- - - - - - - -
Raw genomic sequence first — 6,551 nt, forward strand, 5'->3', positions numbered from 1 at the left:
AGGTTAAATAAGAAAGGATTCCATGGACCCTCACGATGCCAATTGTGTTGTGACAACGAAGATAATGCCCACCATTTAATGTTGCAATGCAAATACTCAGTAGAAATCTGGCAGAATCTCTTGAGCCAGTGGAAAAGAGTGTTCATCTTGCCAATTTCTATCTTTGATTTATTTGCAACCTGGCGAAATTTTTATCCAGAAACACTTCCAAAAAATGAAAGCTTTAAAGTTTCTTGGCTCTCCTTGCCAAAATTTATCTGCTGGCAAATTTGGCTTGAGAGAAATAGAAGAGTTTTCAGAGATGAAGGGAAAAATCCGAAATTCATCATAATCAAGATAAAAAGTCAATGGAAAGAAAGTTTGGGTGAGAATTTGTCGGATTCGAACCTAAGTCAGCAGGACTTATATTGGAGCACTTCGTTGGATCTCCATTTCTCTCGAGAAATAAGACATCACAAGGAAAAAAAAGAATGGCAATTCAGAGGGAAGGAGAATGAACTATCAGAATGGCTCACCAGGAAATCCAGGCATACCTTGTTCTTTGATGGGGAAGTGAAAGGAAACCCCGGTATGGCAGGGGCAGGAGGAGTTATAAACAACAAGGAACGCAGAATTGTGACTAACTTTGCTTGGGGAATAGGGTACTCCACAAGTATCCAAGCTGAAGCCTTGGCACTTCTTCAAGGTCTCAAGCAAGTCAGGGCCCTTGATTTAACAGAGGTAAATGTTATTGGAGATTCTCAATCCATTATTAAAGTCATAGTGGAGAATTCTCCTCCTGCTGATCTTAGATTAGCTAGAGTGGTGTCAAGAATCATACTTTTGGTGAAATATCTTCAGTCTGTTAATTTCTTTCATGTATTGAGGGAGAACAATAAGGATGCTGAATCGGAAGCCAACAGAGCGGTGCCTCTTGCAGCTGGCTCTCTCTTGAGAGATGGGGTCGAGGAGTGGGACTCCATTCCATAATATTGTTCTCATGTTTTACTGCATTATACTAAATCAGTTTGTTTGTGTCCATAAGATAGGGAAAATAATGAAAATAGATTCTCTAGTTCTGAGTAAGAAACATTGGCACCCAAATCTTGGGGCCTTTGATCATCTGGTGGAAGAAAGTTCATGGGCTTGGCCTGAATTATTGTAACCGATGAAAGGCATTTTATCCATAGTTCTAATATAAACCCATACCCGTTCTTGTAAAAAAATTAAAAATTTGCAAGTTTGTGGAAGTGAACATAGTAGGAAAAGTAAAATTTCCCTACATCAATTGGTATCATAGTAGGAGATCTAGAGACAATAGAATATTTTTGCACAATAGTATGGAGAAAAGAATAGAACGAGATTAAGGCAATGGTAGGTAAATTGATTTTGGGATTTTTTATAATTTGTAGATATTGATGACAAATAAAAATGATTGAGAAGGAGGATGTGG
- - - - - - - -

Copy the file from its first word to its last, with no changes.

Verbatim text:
Raw genomic sequence first — 6,551 nt, forward strand, 5'->3', positions numbered from 1 at the left:
AGGTTAAATAAGAAAGGATTCCATGGACCCTCACGATGCCAATTGTGTTGTGACAACGAAGATAATGCCCACCATTTAATGTTGCAATGCAAATACTCAGTAGAAATCTGGCAGAATCTCTTGAGCCAGTGGAAAAGAGTGTTCATCTTGCCAATTTCTATCTTTGATTTATTTGCAACCTGGCGAAATTTTTATCCAGAAACACTTCCAAAAAATGAAAGCTTTAAAGTTTCTTGGCTCTCCTTGCCAAAATTTATCTGCTGGCAAATTTGGCTTGAGAGAAATAGAAGAGTTTTCAGAGATGAAGGGAAAAATCCGAAATTCATCATAATCAAGATAAAAAGTCAATGGAAAGAAAGTTTGGGTGAGAATTTGTCGGATTCGAACCTAAGTCAGCAGGACTTATATTGGAGCACTTCGTTGGATCTCCATTTCTCTCGAGAAATAAGACATCACAAGGAAAAAAAAGAATGGCAATTCAGAGGGAAGGAGAATGAACTATCAGAATGGCTCACCAGGAAATCCAGGCATACCTTGTTCTTTGATGGGGAAGTGAAAGGAAACCCCGGTATGGCAGGGGCAGGAGGAGTTATAAACAACAAGGAACGCAGAATTGTGACTAACTTTGCTTGGGGAATAGGGTACTCCACAAGTATCCAAGCTGAAGCCTTGGCACTTCTTCAAGGTCTCAAGCAAGTCAGGGCCCTTGATTTAACAGAGGTAAATGTTATTGGAGATTCTCAATCCATTATTAAAGTCATAGTGGAGAATTCTCCTCCTGCTGATCTTAGATTAGCTAGAGTGGTGTCAAGAATCATACTTTTGGTGAAATATCTTCAGTCTGTTAATTTCTTTCATGTATTGAGGGAGAACAATAAGGATGCTGAATCGGAAGCCAACAGAGCGGTGCCTCTTGCAGCTGGCTCTCTCTTGAGAGATGGGGTCGAGGAGTGGGACTCCATTCCATAATATTGTTCTCATGTTTTACTGCATTATACTAAATCAGTTTGTTTGTGTCCATAAGATAGGGAAAATAATGAAAATAGATTCTCTAGTTCTGAGTAAGAAACATTGGCACCCAAATCTTGGGGCCTTTGATCATCTGGTGGAAGAAAGTTCATGGGCTTGGCCTGAATTATTGTAACCGATGAAAGGCATTTTATCCATAGTTCTAATATAAACCCATACCCGTTCTTGTAAAAAAATTAAAAATTTGCAAGTTTGTGGAAGTGAACATAGTAGGAAAAGTAAAATTTCCCTACATCAATTGGTATCATAGTAGGAGATCTAGAGACAATAGAATATTTTTGCACAATAGTATGGAGAAAAGAATAGAACGAGATTAAGGCAATGGTAGGTAAATTGATTTTGGGATTTTTTATAATTTGTAGATATTGATGACAAATAAAAATGATTGAGAAGGAGGATGTGG